7 Days of Joy and Juice

Well, I did it! I thrived on 7 days of fresh juices, mineral broth, tea infusions and nut milk. The challenges were not what I expected they would be, nor did they come up when I thought they would.

Half of the produce I acquired at the Junction Farmer's Market to set me up for a week of juicing.

My reasons for doing the community juice fast were fairly simple. I’ve always been curious about them and the timing felt right. My boyfriend was away so there would be no tempting food around me, and my sweet tooth needed to be curbed. I love hitting the refresh button with a gentle cleanse about twice a year, but this time I kicked it up a notch. Here is a peak into my experience this week:


I had a really restless sleep last night. It’s been freezing in our room even though I’ve been going to bed all bundled up. I had strange dreams, tossed and turned and woke up with a super sore neck. Thank goodness for the chiropractor appointment I have scheduled for later. Regardless of my poor sleep, I sprung out of bed excited to move through my day.

By 9:15am I had made my tea infusion, oil pulled (more on that to follow), folded all my laundry, meditated, made almond milk and juice, dry brushed and showered with hot/cold water therapy; and was out the door for a meeting.

My first morning juice was delicious! Grapefruit, orange, apple, celery and romaine. Yum!

My first oil pulling experience is worth sharing - stop reading this paragraph now if you’re squeamish. ... For my first attempt, I used coconut oil in it’s solid form, thinking that it would easily melt in my mouth. Well it MIGHT have, had my gag reflex not been going crazy!! Maybe it was the squishy, oily texture? Despite my good intentions, I had to spit it out. It was too out of control. I was determined though, so I warmed the oil up so that I could try again, starting with it in its liquid form. Success. Definitely less gross, but still challenging. Significantly less gagging, but how anyone could sit and meditate while they do just that is beyond me. I had to busy myself doing ANYTHING to make those 20 minutes go by. Maybe it gets easier?

Overall my mood today was good. My energy felt a little more “still”, but it was certainly manageable. And no hunger! I’m shocked! Bring on day 2!


Still feeling good!! I definitely notice that I have no desire to move quickly though. My morning routine was significantly expedited today, as I had to be out the door at 5:50am to lead this month’s Motivational Morning workshop with Amanda. The rest of my day was way more restful and it felt wonderful. I visited with friends and had a quiet night at home which I welcomed. My overall mood for the day was calm and grounded. Still no signs of hunger or cravings, though I did feel a little more fatigued.

Evening green juice on Tuesday: cucumber, celery, romaine, lemon and pear.


This is the day I was most worried about... The infamous “day 3” combined with a packed schedule. I woke up early to have lots of time for a leisurely morning. My second go at oil pulling was way less intense. Still not my favourite thing to do, but I love how clean my mouth feels afterwards. After the first class I taught in the morning, I stayed for the restorative class that follows and it was exactly what I needed. In the afternoon I had a couple hours to juice for the evening and prepare for the rest of my classes this week.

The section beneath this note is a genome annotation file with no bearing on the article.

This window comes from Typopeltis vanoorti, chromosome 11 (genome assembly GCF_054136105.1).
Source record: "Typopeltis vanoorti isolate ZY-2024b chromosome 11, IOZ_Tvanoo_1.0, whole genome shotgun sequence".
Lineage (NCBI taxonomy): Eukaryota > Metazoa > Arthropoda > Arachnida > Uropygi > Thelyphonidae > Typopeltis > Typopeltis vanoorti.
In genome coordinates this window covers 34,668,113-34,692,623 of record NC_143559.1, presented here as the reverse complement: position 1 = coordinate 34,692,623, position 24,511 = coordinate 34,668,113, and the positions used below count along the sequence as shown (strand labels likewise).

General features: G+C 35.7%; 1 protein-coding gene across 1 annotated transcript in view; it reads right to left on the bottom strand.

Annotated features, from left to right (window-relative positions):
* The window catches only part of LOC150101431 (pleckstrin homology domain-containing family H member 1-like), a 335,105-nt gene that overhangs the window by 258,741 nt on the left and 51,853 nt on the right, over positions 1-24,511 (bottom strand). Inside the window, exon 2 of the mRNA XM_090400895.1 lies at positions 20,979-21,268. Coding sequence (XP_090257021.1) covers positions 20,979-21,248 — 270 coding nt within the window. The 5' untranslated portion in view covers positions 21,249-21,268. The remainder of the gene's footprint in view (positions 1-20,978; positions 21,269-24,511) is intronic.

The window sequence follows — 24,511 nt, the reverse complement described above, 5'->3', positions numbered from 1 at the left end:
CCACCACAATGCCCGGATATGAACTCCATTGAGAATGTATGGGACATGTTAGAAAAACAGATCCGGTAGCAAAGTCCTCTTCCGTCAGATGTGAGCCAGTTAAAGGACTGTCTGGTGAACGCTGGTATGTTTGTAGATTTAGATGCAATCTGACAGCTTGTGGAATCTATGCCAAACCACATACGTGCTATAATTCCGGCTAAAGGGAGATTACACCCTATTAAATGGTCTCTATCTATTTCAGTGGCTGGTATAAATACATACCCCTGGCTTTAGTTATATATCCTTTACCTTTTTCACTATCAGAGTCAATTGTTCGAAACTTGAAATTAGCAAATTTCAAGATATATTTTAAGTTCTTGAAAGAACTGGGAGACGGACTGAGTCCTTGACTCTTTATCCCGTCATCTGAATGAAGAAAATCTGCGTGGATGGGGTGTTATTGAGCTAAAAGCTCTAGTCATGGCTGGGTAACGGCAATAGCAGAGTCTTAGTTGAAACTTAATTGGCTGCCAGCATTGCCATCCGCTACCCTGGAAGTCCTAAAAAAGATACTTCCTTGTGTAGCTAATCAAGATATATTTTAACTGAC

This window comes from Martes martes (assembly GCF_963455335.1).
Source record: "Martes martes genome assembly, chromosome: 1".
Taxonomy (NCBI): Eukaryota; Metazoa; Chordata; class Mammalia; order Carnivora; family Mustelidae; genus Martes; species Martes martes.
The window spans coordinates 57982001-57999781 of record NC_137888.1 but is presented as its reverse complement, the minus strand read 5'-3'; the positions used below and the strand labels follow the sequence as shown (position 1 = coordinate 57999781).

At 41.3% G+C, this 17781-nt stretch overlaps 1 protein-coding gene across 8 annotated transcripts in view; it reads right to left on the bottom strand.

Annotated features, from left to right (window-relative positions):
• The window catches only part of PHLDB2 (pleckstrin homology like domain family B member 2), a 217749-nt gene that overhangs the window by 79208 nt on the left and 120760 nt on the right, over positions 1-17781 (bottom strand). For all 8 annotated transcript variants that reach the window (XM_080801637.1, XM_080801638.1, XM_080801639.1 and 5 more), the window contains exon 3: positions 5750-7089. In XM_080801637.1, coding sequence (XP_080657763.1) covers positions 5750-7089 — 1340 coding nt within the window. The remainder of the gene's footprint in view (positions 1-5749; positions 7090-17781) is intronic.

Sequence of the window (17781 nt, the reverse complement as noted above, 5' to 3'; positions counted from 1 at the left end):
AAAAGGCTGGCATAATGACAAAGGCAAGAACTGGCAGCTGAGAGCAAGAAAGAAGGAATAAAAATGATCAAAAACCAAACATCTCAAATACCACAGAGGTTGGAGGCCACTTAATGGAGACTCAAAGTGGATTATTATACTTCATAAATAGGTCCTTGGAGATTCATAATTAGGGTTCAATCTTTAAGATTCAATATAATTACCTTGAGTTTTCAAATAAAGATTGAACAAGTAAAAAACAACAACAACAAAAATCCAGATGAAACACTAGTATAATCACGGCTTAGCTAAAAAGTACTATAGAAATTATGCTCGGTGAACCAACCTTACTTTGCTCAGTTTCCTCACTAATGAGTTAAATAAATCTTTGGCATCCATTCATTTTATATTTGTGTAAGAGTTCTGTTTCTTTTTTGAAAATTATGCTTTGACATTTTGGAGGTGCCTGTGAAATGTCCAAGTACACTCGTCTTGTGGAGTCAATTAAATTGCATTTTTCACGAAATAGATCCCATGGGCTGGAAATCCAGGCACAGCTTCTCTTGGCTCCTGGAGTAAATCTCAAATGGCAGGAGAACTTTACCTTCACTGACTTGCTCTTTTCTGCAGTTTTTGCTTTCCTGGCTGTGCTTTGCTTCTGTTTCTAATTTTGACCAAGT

I find that I’m really enjoying drinking the mineral broth every day. It’s warm and savoury and comforting. I made a giant batch on Monday and froze about half of it in small containers to take out throughout the second half of the week. To make the broth use all the veggie scraps you might usually put in the compost bin: leek greens, asparagus stems, kale ribs, celery leaves, potatoes that have started to grow ears, etc. To that, you can add carrot, cabbage, leafy greens, onion, herbs, and sea vegetables like dulse, nori and kombu. Fill a big pot with all of your stuff then cover it with water, bring it to a boil, then let it simmer for 3 hours. Strain it to remove all the veg, enjoy!!

A giant pot of mineral broth in the making. Once strained, I kept half of the liquid in the fridge and froze the other half in small containers so that I could pull them out daily throughout the second half of the week.


Ahhh! Another quiet morning to myself. After waking up, oil pulling, preparing my tea and morning juice, meditating and showering, I spent the day accomplishing various tasks that I had been saving for this week. I have felt content and nourished since the beginning of the fast, and have even had moments when I’ve thought “I could totally keep going!” ...And then I walk by the bakery and see the beautiful crusty sourdough baguettes in the window. Those will have to wait. The energy in both of my classes tonight was beautiful and I was reminded of how grateful I am to be doing something I love so much. I can’t believe tomorrow is Friday already. I’m feeling great!!


It’s become clear to me throughout this fast that I love my mornings slow and quiet. Having a morning ritual really helps me feel grounded. Some of the new practices that I’ve integrated since Monday will certainly become part of my regular routine. I’m going to have to start looking for a used juicer online : )

This has to have been one of my top 3 juices. It's SO yummy!! Fennel, carrot, apple and orange.